In 2009, under the Kerry-authored act, the United States agreed to give an annual $1.5 billion to Pakistan, and in 2013 handed over the cash under a waiver despite what critics said was a lack of progress in countering Islamist militancy.
Funding for 2014, the last year of the four-year plan, has not yet been released, Psaki said.
Washington has for years been trying to encourage a rapprochement between India and Pakistan.
Relations were badly damaged in 2008 when a group of Pakistani militants killed 166 people in a three-day rampage through the Indian city of Mumbai after landing by sea.
India's coast guard last week said four suspected militants blew themselves up in a boat in waters between the two countries, an account that has been questioned by Indian media and opposition parties, and denied by Pakistan.
In the disputed region of Kashmir, thousands of Indians have fled their homes as fighting between India and Pakistan spread along a 200-km (124-mile) border stretch. At least 10 people have been killed since Dec. 31.
Tensions have been high since Modi called off peace talks in August, and border clashes have erupted intermittently since.
Indian and Pakistani security officials have not spoken since Jan. 1 to reduce the violence, according to D.K. Pathak, director general of India's Border Security Force. Pakistan has lost more lives and suffered more damage to property, he said.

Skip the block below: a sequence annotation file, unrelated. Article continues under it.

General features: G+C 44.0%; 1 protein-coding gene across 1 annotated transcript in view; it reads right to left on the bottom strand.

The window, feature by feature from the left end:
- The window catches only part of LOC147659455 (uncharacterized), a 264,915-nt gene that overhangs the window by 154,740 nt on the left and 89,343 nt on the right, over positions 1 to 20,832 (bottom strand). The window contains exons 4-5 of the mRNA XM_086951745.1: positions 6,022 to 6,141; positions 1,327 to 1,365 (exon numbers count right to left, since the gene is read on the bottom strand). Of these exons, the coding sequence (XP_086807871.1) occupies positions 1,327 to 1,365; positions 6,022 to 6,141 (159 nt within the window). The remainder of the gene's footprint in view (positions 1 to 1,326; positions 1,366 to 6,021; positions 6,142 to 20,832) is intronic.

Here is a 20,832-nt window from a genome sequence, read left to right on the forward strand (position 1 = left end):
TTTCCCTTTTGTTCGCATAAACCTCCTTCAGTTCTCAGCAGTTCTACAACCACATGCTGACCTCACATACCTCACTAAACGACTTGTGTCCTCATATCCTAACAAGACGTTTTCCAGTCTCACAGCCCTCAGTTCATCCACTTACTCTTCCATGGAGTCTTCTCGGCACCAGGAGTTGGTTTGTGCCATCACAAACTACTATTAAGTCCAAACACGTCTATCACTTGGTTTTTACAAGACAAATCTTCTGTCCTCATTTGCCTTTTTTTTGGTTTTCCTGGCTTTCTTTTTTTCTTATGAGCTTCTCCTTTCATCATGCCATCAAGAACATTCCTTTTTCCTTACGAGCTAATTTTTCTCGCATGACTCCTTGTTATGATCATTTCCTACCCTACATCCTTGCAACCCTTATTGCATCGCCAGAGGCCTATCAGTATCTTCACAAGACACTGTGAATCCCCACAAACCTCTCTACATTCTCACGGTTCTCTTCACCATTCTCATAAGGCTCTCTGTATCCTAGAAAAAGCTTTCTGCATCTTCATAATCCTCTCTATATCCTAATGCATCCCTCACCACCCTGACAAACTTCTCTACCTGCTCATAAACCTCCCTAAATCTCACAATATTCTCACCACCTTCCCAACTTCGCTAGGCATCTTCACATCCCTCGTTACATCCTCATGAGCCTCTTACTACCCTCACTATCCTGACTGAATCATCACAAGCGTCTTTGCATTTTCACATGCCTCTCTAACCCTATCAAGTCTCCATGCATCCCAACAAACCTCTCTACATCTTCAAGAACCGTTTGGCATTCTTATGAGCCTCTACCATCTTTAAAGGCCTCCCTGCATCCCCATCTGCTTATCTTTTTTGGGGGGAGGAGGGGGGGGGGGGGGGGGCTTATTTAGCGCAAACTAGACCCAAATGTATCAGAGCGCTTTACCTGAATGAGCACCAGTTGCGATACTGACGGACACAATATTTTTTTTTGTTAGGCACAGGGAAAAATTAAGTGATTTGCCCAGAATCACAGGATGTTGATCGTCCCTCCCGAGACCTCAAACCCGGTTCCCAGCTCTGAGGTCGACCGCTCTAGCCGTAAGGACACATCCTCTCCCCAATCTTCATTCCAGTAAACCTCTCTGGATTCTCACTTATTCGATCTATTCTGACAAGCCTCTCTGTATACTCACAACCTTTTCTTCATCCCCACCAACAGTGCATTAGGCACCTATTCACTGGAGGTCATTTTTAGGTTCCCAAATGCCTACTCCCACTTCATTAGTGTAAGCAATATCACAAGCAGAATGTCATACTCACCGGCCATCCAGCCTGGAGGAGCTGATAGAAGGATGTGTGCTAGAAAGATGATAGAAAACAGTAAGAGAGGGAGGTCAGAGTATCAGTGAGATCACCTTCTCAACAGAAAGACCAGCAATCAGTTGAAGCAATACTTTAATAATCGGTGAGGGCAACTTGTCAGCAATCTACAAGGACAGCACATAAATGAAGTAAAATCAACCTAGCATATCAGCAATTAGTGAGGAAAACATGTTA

"It is not a happy situation and we would like the restoration of normalcy as fast and soon as possible," said Pathak. "But what can be done? If firing comes from their side we definitely have to respond."
Pakistan in turn accuses India of killing two of its men in an ambush on New Year's Eve.
About 6,000 civilians in Indian-controlled Kashmir fled late on Monday as fighting spread to civilian areas, said Shantmanu, divisional commissioner of Jammu region. About 4,000 left after fighting began last week.
"We had a narrow escape and there is a war-like situation," Sham Kumar, 54, from Sherpur village told Reuters. "Pakistani troops are using long-range weapons. It is the first time we have seen such intense shelling."
The Pakistan foreign ministry accused India of "unprovoked firing and targeting of civilians."
Credit to Reuters